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Ex-Travis County auditor urges more study before creating new courts

Wednesday, October 24, 2012 by Elizabeth Pagano

Just two months after she was fired as Travis County’s auditor, Susan Spataro made her return to the Travis County Commissioners Court on Tuesday.


This time, Spataro appeared as a taxpayer and resident in opposition to a request by district judges to ask the Texas Legislature to create two new criminal courts in Travis County.


“I’m here today as a citizen, but I’m also here with very extensive knowledge of the county’s finances and how things work,” said Spataro, who was fired by district judges after 24 years as county auditor. “The district judges, as you know, made it very clear that they did not want me working with you … on this issue.”


District judges are seeking one district court and one county court at law, both of which would be general jurisdiction. District Judge Julie Kocurek explained that additional courts were badly needed to deal with a backlog of cases. As of Aug. 31, there were 13,840 pending district court cases and 44,197 pending county court at law cases.


Kocurek said that an analysis showed that they needed five new courts. “For me to sit back and not do anything would be reckless and irresponsible,” she said. “And I do not ever want to look back on my term as presiding judge and feel that way about my actions.” Currently, the county has seven district courts, which preside over felony and official misconduct misdemeanor cases, and six courts at law, which hear criminal misdemeanor cases.


Commissioner Margaret Gomez, who pulled the item from the consent agenda, said that she was “very appreciative” that the judges had pulled back on the number of courts they requested.


The annual estimated costs of the new courts was about $2.4 million for the district court plus one-time costs of $361,119, and about $2.5 million for the county court at law, plus one-time costs of $355,000. The state pays most of the judges’ salaries with the county paying a supplement. However, the county pays the salaries of other court employees and operating costs. District judges typically have a court coordinator, a bailiff, a court reporter and one or two court clerks. County courts at law typically have three or four employees.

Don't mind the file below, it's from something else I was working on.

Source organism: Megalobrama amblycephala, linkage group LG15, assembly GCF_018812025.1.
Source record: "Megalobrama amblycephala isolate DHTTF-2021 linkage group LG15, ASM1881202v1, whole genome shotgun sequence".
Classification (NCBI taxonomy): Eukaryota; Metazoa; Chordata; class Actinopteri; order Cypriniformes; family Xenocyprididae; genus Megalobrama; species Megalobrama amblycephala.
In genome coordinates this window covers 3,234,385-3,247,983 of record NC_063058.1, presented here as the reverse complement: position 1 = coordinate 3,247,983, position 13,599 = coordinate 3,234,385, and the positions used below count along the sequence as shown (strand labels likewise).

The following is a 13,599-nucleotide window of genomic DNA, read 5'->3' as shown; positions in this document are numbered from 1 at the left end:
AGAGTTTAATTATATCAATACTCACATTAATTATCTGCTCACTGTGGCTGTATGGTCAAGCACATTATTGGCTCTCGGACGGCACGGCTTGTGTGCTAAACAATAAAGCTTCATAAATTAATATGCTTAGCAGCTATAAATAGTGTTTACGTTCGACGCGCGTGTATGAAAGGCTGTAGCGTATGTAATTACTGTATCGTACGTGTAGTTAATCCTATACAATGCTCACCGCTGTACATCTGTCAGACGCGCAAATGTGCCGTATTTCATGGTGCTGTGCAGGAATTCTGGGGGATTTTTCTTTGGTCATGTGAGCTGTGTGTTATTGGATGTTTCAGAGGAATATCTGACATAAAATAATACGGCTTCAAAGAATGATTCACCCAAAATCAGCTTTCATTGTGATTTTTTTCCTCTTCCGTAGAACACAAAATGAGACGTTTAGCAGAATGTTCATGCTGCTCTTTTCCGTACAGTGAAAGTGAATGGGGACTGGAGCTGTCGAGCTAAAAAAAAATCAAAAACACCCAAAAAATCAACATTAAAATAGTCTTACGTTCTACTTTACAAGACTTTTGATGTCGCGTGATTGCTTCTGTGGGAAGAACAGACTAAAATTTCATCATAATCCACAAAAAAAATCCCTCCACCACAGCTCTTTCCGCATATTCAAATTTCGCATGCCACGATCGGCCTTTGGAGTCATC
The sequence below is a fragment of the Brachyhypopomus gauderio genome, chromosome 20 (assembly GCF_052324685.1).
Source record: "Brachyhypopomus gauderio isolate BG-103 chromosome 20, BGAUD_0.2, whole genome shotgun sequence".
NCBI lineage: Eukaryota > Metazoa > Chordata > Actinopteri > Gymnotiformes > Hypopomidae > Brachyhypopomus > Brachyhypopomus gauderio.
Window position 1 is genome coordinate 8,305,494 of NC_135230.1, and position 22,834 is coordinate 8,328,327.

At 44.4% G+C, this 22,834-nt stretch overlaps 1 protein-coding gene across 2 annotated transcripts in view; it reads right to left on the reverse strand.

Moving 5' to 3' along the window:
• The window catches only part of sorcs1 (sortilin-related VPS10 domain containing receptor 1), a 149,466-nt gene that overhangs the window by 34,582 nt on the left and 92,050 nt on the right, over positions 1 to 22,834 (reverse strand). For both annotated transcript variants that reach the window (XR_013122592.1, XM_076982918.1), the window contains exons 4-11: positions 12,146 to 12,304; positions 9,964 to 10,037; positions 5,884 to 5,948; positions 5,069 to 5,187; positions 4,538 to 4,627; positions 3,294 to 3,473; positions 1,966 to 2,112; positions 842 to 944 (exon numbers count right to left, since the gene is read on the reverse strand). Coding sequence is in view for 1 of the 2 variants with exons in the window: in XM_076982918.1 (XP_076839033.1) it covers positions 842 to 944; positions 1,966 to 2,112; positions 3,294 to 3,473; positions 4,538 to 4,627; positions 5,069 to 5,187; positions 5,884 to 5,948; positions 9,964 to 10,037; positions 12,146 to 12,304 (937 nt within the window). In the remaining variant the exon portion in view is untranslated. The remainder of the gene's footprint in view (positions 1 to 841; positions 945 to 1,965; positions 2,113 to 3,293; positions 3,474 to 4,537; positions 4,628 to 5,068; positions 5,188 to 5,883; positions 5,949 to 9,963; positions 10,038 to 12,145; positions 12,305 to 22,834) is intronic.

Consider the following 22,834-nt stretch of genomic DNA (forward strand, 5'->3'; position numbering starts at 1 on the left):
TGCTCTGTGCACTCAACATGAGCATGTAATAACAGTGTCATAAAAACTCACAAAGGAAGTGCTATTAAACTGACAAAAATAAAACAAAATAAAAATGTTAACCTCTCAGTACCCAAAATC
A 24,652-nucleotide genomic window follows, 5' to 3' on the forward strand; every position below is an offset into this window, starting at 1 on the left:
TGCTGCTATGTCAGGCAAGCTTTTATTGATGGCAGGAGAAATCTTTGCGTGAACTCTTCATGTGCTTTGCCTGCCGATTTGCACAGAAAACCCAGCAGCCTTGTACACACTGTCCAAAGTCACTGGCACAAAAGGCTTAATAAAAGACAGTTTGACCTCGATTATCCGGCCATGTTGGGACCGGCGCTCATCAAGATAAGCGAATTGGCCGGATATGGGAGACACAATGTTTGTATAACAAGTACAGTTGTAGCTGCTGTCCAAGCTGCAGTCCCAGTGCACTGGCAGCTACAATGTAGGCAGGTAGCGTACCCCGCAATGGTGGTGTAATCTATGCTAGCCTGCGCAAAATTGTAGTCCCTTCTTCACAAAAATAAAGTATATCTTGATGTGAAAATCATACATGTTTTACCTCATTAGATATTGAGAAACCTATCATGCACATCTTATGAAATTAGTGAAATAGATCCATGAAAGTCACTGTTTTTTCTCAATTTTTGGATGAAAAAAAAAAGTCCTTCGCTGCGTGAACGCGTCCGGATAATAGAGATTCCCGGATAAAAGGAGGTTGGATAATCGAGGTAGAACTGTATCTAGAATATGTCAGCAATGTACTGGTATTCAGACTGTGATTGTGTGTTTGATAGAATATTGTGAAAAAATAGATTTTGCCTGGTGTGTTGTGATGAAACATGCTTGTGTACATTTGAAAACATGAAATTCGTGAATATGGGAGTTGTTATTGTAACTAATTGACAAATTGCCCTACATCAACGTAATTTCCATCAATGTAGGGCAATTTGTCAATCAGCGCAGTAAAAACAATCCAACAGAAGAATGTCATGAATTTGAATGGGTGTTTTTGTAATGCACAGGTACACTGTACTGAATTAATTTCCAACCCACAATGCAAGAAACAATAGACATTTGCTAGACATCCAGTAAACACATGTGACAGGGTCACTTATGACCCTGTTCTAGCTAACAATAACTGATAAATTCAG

Spataro warned that the looming threat of revenue caps by the state Legislature and a lack of information about the overall effect such caps would have on the budget amounted to an incomplete request by the county at this time. Revenue caps are a threat that hangs over county government whenever the Legislature meets.


“I don’t think you have the analysis that allows you to look at the county as a whole if caps come on, and I think that it would be foolish not to do that,” said Spataro.


“I would not commit to going to them to ask for two more courts until I knew what the Legislature was doing and had a fairly good idea what expenditures I was going to have,” Spataro told In Fact Daily. “I just think they need to do some ‘what ifs.’ And that’s what I did when I went to the Legislature. … You heard them say that I did a really good job. I did. Because I spent the time to do that. I mean, get in there and not just talk and say ‘we need these things.’ They don’t care about that. (State Sen.) Tommy Williams will eat your lunch with that kind of testimony. He will. You have to come up there with some real numbers.”


Spataro suggested that the budget office project the impact of revenue caps before asking for anything from the Legislature, which will convene in January.


The Commissioners Court voted unanimously to postpone the vote for three weeks to allow for the Planning and Budget Office to compile a rough five-year plan, in the hopes of presenting a more comprehensive picture of the budget and what it might look like if limited by the state Legislature.


Gomez said she was “on board” with a five-year financial plan.


“My concern was a really uneasy feeling about the financial stability of Travis County,” said Gomez. “I kind of had the feeling like we were getting ahead of ourselves by submitting legislative needs now before we even get started with trying to find someone to handle the financial issues at the Legislature.”


Travis County Judge Sam Biscoe pointed out that while the court expenditure may be a small one in the grand scheme of things, a look at the numbers would be a good idea.


“It’s not like this is new or different. We go through this every time the Legislature is about to come to town. And there is no way for us to control what they do,” said Biscoe. “We are always in a precarious position, same as the other urban counties.”

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